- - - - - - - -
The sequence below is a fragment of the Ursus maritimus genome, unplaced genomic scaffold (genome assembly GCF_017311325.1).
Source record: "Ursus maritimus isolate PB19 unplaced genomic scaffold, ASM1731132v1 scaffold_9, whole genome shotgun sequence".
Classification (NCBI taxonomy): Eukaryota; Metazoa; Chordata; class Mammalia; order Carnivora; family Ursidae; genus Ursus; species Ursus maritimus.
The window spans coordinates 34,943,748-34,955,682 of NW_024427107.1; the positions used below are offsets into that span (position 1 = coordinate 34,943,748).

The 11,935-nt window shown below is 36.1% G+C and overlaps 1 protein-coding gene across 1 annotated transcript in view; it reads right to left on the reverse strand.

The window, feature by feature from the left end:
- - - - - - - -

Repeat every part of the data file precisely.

The sequence below is a fragment of the Ursus maritimus genome, unplaced genomic scaffold (genome assembly GCF_017311325.1).
Source record: "Ursus maritimus isolate PB19 unplaced genomic scaffold, ASM1731132v1 scaffold_9, whole genome shotgun sequence".
Classification (NCBI taxonomy): Eukaryota; Metazoa; Chordata; class Mammalia; order Carnivora; family Ursidae; genus Ursus; species Ursus maritimus.
The window spans coordinates 34,943,748-34,955,682 of NW_024427107.1; the positions used below are offsets into that span (position 1 = coordinate 34,943,748).

The 11,935-nt window shown below is 36.1% G+C and overlaps 1 protein-coding gene across 1 annotated transcript in view; it reads right to left on the reverse strand.

The window, feature by feature from the left end: